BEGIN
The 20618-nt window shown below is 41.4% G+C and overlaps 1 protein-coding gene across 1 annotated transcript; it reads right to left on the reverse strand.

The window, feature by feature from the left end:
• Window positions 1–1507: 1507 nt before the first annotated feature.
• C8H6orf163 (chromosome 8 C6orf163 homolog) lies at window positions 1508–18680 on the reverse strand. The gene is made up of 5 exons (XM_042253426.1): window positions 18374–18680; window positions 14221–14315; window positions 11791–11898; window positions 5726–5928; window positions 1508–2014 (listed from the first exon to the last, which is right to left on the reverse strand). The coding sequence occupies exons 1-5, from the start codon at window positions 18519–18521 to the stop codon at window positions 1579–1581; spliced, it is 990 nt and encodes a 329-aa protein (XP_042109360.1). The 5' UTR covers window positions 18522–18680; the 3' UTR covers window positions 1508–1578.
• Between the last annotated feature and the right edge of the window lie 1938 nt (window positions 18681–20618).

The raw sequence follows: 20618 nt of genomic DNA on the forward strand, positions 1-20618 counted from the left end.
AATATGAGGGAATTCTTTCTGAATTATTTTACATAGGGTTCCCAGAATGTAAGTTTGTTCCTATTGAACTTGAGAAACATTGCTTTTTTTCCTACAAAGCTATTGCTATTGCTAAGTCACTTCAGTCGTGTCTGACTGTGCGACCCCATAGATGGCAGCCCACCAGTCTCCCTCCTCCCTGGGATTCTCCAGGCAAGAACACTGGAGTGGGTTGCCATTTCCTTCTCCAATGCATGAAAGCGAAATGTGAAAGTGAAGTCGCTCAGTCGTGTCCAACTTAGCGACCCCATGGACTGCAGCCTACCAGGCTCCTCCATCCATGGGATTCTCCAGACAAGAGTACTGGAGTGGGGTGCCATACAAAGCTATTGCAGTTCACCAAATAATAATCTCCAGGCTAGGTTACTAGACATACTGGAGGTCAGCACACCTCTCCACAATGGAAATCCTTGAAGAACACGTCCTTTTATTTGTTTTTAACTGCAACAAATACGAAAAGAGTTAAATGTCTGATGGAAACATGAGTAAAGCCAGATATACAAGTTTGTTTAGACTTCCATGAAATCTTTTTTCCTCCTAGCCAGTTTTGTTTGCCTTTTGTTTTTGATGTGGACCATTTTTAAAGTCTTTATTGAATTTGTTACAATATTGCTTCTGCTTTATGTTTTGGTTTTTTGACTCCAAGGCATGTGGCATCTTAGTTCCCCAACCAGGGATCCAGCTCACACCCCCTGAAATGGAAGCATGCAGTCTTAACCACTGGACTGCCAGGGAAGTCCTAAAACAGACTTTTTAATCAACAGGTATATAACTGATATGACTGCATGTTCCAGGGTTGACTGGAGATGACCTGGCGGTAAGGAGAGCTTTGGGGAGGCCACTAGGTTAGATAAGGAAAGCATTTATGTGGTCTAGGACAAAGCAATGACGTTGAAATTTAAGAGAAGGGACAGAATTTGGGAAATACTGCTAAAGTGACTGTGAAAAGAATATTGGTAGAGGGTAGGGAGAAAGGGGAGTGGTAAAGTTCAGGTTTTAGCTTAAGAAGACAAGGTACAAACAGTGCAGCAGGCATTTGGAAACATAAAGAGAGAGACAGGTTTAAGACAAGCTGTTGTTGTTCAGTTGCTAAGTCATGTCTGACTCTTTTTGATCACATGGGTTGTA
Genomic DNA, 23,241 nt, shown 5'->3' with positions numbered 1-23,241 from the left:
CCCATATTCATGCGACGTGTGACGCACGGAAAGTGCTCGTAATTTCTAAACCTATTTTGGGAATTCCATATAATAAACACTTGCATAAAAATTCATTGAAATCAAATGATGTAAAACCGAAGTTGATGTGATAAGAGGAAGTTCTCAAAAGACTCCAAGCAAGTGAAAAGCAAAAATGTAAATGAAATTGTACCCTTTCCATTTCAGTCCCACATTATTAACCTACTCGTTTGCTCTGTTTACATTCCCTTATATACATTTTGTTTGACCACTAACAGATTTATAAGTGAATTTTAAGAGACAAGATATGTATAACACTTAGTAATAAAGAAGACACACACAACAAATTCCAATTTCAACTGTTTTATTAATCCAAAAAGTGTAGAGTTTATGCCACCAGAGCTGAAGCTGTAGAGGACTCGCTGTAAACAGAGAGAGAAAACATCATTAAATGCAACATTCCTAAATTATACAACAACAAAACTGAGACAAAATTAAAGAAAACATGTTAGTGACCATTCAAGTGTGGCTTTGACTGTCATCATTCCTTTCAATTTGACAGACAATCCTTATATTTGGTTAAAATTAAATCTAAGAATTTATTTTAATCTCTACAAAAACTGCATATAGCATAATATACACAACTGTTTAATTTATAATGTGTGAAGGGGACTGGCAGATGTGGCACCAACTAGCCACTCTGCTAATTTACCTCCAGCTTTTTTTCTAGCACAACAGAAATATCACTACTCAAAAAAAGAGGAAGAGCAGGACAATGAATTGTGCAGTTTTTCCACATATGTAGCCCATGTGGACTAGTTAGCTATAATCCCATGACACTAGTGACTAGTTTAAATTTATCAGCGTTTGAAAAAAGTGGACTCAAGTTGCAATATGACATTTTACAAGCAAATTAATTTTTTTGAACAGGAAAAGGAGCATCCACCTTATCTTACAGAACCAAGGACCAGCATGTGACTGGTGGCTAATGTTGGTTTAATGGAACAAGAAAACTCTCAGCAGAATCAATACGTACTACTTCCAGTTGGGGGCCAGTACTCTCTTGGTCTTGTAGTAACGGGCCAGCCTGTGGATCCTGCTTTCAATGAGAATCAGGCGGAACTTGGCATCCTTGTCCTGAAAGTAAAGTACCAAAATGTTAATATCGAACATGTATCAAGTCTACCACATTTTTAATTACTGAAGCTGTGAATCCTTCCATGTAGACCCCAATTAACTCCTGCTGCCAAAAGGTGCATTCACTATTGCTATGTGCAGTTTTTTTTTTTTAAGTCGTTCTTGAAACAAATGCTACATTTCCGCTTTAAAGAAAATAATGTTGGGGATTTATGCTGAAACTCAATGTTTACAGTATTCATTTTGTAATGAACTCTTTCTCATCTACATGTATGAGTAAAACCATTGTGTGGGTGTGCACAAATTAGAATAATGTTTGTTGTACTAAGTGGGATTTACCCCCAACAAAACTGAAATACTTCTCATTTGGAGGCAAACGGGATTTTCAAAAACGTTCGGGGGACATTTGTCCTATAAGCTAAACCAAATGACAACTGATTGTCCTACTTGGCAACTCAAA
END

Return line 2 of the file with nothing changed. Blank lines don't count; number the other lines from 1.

The window, feature by feature from the left end: